In May, as House Republicans prepared to vote to repeal Obamacare, Rep. Darrell Issa, R-Calif., prodded his followers on Twitter to describe the health care legislation in three words. A half hour later, the official White House Twitter feed responded with “It’s. The. Law.” and attached a photo of President Obama’s signature on the bill on March 23, 2010. Nearly four years after he signed it, however, the reality is that Obamacare is less a law and really just whatever Obama makes of it.
One of the key components of Obamacare was a requirement that businesses with 50 or more employees either offer workers insurance the administration deemed acceptable, or else pay a tax. The provision had been added to prevent a scenario under which employers responded to the new subsidies for individuals to purchase insurance by simply dumping their workers on the new government-run exchange. Without the mandate, more people who liked their employer health plans would lose them. An earlier version of the legislation without the employer mandate was found by the Congressional Budget Office to cost more and cover fewer people.
As for the effective date of the employer mandate, the text of Obamacare that Obama signed into law was quite clear: The mandate “shall apply to months beginning after December 31, 2013."
In July, however, in the face of bad headlines about businesses cutting full-time employees to get below the threshold of 50 that triggers the fine, Obama's Treasury Department delayed the mandate for a year, explaining that the delay would give the government more time to simplify the administrative process and give businesses an extra year to make the transition to the new requirements. Ultimately, Treasury predicted the delay would "contribute to a smoother transition to full implementation in 2015."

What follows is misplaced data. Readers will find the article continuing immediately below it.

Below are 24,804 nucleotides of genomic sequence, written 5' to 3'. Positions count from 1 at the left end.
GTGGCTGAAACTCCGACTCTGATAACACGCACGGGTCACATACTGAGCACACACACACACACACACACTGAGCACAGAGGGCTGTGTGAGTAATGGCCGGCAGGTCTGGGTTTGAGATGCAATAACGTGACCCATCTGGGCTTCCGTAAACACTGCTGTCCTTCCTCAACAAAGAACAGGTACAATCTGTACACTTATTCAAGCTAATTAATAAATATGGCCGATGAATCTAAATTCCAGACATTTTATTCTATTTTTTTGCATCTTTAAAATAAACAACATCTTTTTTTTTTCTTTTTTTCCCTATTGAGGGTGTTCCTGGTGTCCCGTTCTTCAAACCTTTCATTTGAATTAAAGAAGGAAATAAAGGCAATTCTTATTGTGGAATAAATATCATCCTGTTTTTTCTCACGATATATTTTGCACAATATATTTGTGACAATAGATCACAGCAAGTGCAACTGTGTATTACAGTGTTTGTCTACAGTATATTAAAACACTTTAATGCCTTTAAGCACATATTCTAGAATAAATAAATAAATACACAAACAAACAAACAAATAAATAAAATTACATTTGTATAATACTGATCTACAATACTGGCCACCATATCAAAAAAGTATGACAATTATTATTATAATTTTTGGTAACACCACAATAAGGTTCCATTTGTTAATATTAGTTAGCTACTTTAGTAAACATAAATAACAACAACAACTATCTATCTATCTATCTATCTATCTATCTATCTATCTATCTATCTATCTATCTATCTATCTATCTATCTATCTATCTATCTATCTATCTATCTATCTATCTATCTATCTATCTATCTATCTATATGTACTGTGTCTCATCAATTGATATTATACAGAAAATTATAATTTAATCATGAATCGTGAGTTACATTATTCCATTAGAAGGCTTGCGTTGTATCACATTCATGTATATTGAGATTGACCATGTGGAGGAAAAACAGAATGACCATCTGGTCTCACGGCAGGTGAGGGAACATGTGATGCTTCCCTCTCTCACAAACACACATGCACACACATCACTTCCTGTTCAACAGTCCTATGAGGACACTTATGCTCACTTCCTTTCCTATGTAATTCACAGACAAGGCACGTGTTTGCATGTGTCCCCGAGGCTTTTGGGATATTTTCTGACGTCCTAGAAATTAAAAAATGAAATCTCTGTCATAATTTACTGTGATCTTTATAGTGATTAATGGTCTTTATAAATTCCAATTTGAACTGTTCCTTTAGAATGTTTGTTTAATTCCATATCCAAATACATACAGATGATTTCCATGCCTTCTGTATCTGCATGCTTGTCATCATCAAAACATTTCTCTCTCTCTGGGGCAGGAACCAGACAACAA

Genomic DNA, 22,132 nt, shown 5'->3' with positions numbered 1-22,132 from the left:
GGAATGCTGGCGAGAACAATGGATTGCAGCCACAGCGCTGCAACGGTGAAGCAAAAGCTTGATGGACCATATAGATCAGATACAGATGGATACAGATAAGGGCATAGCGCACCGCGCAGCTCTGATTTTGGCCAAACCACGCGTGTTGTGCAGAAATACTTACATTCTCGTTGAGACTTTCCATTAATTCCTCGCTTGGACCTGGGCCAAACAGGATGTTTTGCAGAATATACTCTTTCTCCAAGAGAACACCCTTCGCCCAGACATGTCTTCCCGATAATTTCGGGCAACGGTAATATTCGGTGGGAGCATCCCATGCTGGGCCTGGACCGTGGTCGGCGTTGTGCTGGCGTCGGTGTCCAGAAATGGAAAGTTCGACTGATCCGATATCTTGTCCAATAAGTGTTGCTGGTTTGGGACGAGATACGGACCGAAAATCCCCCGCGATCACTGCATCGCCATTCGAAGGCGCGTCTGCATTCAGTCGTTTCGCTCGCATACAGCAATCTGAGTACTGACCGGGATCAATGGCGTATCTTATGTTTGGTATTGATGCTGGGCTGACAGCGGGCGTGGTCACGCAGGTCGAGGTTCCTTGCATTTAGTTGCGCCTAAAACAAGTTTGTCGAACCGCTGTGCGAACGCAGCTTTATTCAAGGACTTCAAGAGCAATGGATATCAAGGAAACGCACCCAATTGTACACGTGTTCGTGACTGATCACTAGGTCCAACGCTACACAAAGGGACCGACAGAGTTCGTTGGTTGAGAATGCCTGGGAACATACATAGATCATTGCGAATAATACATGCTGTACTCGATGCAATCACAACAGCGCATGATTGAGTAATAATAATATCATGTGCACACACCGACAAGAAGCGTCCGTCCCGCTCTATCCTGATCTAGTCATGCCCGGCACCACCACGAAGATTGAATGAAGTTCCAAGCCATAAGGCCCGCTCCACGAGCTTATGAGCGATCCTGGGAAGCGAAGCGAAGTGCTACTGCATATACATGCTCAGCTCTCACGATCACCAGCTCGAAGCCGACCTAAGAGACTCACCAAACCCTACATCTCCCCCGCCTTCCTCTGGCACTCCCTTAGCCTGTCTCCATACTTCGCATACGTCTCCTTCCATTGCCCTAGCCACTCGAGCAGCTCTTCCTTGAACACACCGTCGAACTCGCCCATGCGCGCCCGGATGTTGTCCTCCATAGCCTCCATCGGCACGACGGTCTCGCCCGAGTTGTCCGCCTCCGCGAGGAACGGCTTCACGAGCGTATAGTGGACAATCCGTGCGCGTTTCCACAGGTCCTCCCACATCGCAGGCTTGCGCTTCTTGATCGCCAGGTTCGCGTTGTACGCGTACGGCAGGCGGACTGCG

On Monday, Obama announced yet another delay to the law's requirement. Now, in 2015, the penalties will only hit employers who have 100 or more employees. These larger employers will only be penalized if they fail to offer coverage to 70 percent of their full-time employees, rather than the 95 percent previously required. This will push headlines of businesses cutting full-time workers beyond the 2014 elections at a time when Obamacare's mounting failures are already a millstone around the necks of Democrats.
The employer mandate move is merely the latest in a long list of unilateral changes Obama has made to his signature law. His administration delayed the implementation of income verification requirements for those applying for federal health insurance subsidies; minimized the impact of a “reinsurance fee” on labor union health care plans; and announced he wouldn’t enforce rules in the law that had spurred insurers to cancel millions of health care plans, undercutting his promise that those who liked their plan could keep it.
The actual text of the legislation he signed is secondary to what best serves his political purpose at the time. While Republicans are attacked for wanting to sabotage Obamacare whenever they propose reasonable changes through the constitutional legislative process, it has been deemed perfectly acceptable for Obama to unilaterally make sweeping alterations.